Maybe this seems remote from the subject of the ‘knowledge economy’, but it is not. It leads to the important conclusion that the intellectual and educational potential of children is already affected by inequality and poverty before the educational institutions properly have their effect, and therefore regardless of the nature and quality of those educational institutions. Now a second point is that the much vaunted ability of higher education to provide for higher wages, and thereby to function as a lever for increasing social mobility, contains a category mistake. It is well known from economic statistics that someone with a Bachelor’s degree from a good college will have a higher lifetime earning potential on average than someone with a degree of vocational schooling, and that person more than a high school dropout, and so forth (this is even true for much derided degrees like English or Philosophy). It seems therefore obvious to want as many people to go to college as possible. The problem is however that what goes for the individual does not necessarily go for the collective. The wage advantage of higher education is a relative advantage: the degree is only valuable when most people do not possess one. When it becomes commonplace to obtain a certain level of schooling, the wage advantage disappears. This development is already visible in most Western societies: since the massive increase in university students in the 1960s and 1970s, it is already no longer the case that a simple Bachelor’s degree equivalent is sufficient for a well-paid job. For jobs that previously only required some higher quality high school education, one may now well need a Master’s degree; and for jobs that previously required basic university schooling, one now requires a PhD at the minimum. In short, possession of higher education degrees is a zero sum game: an advantage for one is a disadvantage for the other, and it is impossible for all to receive this advantage.
This is simple to explain by observing that Western economies, like all capitalist economies, necessarily have a limited proportion of ‘good jobs’. One might consider a ‘good job’ one that pays well, allows for a certain degree of creativity at work, and one that carries a certain social prestige. A given economy unfortunately simply requires a certain number of socially necessary tasks of production, from cleaning to agriculture and from industrial production to transport. Some of these can be outsourced to China, but not all – the ‘services sector’ then seems more than anything else to mean that part of the economy which cannot easily be outsourced. At the same time, there is necessarily a limited number of jobs with a relatively high wage and with social prestige, precisely because both of these are relative terms, and therefore once more a zero sum game. As John Marsh summarizes in his worthwhile book Class Dismissed:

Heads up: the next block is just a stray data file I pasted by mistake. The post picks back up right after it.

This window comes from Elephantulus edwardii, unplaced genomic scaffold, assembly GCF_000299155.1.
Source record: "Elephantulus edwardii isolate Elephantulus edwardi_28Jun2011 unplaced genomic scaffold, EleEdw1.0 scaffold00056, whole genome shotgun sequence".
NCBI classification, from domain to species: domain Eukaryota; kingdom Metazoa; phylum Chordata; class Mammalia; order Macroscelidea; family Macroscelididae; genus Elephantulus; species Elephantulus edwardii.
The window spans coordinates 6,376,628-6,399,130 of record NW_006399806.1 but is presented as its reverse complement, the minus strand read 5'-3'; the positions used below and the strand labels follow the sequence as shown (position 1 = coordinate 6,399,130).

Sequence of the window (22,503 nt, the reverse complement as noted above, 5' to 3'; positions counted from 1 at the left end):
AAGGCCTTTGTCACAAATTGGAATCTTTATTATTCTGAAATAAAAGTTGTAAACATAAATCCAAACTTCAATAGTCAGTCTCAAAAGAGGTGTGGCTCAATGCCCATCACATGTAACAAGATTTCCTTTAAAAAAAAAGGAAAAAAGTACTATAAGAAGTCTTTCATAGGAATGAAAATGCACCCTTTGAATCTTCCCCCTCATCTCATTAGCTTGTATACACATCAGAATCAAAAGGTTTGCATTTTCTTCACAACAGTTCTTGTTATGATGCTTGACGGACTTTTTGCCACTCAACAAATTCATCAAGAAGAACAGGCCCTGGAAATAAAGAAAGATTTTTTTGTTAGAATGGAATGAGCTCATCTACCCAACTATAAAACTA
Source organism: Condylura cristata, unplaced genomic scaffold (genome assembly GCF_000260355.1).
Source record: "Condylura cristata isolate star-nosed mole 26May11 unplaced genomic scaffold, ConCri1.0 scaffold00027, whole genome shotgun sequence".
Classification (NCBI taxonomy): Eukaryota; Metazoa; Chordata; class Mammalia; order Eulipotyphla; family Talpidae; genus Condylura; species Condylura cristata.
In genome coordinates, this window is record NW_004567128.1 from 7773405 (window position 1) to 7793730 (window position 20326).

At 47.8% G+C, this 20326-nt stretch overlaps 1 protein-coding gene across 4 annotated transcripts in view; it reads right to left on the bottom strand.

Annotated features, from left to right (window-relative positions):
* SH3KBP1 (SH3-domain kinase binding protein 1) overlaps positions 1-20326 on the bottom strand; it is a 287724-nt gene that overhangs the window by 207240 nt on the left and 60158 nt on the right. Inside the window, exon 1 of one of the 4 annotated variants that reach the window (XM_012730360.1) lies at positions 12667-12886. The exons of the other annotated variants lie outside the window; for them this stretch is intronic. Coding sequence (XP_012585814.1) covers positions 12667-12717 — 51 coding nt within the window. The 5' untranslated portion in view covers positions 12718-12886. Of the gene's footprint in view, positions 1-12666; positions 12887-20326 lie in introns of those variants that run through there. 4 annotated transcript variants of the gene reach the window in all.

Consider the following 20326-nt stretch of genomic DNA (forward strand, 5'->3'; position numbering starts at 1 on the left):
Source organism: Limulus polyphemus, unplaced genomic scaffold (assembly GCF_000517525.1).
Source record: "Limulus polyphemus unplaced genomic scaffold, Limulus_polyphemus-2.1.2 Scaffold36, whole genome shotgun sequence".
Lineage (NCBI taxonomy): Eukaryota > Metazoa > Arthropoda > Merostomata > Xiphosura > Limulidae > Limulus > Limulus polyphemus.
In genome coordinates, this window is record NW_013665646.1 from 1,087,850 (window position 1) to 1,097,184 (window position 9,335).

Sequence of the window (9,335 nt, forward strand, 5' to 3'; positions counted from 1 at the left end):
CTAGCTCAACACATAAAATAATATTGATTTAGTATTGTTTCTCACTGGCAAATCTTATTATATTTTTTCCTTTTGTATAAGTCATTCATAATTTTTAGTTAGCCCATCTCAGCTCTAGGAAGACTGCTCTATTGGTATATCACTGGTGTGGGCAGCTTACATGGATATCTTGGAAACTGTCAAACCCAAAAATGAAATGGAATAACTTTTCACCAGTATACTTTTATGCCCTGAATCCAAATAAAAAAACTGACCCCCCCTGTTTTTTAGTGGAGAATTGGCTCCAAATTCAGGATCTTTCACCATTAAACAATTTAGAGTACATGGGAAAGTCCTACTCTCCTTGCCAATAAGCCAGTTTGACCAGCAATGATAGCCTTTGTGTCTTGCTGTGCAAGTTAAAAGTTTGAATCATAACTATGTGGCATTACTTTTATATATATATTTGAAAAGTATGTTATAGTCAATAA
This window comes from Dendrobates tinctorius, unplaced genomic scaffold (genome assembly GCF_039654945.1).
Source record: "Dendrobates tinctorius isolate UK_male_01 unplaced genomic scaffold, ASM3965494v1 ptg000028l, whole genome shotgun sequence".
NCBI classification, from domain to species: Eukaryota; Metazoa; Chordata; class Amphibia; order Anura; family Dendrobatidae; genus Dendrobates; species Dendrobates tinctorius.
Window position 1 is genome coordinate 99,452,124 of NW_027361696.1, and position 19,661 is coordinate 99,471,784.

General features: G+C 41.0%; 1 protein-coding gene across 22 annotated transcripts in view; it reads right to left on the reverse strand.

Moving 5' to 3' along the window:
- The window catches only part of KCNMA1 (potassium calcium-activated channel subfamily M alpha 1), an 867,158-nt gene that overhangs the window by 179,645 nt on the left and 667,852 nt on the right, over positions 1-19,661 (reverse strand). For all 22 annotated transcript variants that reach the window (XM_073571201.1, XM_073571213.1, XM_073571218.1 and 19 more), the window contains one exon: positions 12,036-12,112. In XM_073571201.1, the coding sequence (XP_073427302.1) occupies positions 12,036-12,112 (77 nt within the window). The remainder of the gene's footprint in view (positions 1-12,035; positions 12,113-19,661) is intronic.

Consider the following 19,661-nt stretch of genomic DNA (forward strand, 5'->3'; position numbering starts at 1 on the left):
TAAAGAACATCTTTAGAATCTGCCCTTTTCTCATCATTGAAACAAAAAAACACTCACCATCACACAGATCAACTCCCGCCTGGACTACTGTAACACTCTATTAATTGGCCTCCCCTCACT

Regardless of how much use the poor make of their right to a good education, there are not enough decent and remunerative jobs — there are not even enough indecent and low-paying jobs — to go around. The number of heads of households living in poverty outnumbers the supply of job openings that would lift their holders and their families above the poverty threshold.
This is not something inherent to labor. It is something inherent to labor which is distributed according to a competitive labor market. If there are suddenly many more professors for the same amount of academic work, their wages and their social prestige will inevitably decline over time. The same goes for doctors, engineers, lawyers, and so forth. (There are also major gender aspects to this, but I ignore these for the sake of the argument.) Simultaneously it is impossible to replace indefinitely the labor needs of industry, agriculture, transport etc. with mechanization and technology, without this greatly increasing the wages of the remaining employees in a given branch in relative terms (which in Western Europe produces the phenomenon of the ‘Polish plumber’). This means in its totality that there is an endless shifting around of ‘good jobs’, and a constant change in the formal educational requirements of different branches of the economy; but the number of ‘good jobs’ does not proportionally increase over time.